- Department of Entomology, Swedish University of Agricultural Sciences
Stage sensitivity to food limitation for a generalist arthropod predator, Pterostichus cupreus (Coleoptera : Carabidae)
Adults and larvae of the ground beetle Pterostichus cupreus L, were reared at 3 feeding regimes in the laboratory to assess how food availability affects fitness-correlates in different developmental stages. Adults were collected from 3 localities in early spring at emergence from overwintering. Origin of adults was recorded to investigate differences in response to food level among localities. The importance of food availability for adult mortality, fecundity, wing muscle development, egg size, larval growth rate and mortality, and pupal weight was assessed. Overwintering mortality at 2 food levels was estimated in 2 experiments, in 1994-1995 on young adults and in 1995-1996 on 1-yr-old adults. Fecundity of adults and body mass increased markedly with feeding rate. Feeding by adults provides most resources for reproduction in P. cupreus. The relationship between food supply and fecundity in the laboratory was affected by the origin of the beetles, suggesting that poor teneral conditions in the field are not compensated by better conditions later in development. Pupal weight, which is a function of larval growth, decreased with decreasing food availability. Mortality of adults and larvae was not affected by food availability, and prewinter food levels did not affect overwintering mortality. Egg size was unaffected by food availability and wing musculature did not increase with decreasing food availability, giving no indication of a trade-off between fecundity and migratory capacity. A nondestructive measure of adult feeding rate was developed by relating body mass and size to observed energy reserves (measured as fat bodies) in dissected beetles.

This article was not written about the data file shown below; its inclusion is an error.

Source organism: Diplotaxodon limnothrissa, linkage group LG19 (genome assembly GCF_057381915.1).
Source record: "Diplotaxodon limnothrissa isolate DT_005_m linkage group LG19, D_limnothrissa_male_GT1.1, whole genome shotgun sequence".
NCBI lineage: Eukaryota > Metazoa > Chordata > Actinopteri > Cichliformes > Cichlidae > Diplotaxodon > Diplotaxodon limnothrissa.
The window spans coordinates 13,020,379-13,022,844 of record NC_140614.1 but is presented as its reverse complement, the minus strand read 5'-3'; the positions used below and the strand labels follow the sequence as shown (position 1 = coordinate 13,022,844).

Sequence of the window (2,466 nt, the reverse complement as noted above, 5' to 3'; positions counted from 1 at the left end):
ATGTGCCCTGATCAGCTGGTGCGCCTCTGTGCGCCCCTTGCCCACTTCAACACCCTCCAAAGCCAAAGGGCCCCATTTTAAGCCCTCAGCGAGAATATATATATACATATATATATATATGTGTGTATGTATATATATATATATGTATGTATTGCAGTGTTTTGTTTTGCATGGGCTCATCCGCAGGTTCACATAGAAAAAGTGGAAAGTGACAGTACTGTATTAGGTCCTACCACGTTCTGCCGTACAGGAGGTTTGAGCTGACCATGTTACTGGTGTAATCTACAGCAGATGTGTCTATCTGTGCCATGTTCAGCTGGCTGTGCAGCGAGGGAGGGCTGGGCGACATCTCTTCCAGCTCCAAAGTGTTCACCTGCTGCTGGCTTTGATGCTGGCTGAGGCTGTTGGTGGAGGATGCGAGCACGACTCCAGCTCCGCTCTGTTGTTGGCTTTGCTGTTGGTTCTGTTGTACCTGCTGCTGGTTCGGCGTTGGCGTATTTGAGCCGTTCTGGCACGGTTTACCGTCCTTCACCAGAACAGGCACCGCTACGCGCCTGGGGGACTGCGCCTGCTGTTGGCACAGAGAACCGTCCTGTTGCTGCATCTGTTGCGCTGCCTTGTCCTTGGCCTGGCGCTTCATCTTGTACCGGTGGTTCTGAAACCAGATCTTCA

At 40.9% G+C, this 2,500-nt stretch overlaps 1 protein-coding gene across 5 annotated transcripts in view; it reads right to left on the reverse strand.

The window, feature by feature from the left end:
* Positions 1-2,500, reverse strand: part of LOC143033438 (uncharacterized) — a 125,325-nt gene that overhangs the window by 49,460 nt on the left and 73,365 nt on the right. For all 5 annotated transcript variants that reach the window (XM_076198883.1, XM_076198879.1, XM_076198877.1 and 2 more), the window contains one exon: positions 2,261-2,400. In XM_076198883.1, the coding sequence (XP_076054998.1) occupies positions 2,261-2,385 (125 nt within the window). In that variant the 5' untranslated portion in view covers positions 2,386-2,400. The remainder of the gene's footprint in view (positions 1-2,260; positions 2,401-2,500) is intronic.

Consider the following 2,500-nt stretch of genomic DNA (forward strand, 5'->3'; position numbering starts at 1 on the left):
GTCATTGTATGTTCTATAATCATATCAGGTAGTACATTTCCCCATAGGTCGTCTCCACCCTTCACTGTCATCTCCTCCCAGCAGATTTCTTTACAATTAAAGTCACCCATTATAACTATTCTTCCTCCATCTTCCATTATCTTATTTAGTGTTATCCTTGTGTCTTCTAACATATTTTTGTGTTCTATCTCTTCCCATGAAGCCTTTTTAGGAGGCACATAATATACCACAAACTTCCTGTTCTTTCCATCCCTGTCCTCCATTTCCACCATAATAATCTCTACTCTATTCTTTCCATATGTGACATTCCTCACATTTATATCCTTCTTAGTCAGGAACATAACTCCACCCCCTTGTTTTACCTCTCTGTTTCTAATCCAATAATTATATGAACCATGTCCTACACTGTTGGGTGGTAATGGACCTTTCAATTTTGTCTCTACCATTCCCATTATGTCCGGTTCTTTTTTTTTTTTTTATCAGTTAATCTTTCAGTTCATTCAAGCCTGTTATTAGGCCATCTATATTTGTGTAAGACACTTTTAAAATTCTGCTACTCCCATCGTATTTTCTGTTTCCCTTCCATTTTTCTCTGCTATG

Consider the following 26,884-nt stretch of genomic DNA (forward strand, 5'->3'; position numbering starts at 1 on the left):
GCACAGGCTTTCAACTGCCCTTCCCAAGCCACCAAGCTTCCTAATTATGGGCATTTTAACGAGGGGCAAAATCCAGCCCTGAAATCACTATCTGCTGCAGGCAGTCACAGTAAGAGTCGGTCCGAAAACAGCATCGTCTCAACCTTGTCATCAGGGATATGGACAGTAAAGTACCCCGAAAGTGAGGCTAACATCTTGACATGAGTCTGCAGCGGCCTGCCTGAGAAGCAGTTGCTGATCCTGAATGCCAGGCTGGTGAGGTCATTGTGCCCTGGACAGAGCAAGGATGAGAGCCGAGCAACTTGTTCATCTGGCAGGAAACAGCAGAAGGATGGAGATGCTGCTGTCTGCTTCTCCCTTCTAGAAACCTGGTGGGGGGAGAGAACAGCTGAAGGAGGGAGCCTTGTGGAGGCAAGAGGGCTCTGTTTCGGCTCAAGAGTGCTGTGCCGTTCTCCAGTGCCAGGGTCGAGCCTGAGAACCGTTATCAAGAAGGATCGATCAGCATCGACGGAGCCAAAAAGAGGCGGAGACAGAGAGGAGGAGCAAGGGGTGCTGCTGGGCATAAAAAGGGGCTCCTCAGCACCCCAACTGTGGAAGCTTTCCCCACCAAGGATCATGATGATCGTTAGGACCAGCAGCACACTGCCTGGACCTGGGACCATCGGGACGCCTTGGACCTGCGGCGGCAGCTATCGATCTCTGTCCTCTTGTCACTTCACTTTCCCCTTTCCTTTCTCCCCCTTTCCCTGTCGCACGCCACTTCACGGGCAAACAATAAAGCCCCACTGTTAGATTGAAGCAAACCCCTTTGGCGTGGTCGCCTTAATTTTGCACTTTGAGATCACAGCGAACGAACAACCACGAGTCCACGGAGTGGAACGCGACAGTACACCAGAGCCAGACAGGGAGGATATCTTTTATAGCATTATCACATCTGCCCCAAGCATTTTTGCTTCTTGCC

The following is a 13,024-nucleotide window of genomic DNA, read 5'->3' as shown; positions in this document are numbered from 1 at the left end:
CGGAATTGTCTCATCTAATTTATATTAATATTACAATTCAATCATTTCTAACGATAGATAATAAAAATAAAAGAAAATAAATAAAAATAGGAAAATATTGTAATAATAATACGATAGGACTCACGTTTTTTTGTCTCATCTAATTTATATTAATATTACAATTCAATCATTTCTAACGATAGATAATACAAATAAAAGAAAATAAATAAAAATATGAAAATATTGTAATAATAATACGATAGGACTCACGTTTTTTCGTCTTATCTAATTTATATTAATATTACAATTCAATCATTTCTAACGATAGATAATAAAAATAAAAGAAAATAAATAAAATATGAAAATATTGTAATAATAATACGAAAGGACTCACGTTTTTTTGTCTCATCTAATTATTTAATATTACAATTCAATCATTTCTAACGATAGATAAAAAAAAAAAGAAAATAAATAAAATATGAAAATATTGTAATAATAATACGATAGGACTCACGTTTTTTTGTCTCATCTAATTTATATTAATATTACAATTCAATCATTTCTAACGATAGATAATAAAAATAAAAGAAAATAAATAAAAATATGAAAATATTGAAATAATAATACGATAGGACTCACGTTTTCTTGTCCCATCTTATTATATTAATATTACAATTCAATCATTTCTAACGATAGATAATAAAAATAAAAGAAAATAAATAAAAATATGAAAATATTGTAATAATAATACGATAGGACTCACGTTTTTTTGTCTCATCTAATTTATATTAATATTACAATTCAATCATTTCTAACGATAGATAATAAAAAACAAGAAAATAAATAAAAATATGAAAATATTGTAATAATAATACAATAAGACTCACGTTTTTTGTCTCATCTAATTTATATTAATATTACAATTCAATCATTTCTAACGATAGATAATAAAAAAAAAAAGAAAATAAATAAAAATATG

fecundity; feeding rate; food limitation; foraging; mortality; overwintering
1998, Volume: 27, number: 4, pages: 863-869
Publisher: ENTOMOLOGICAL SOC AMER
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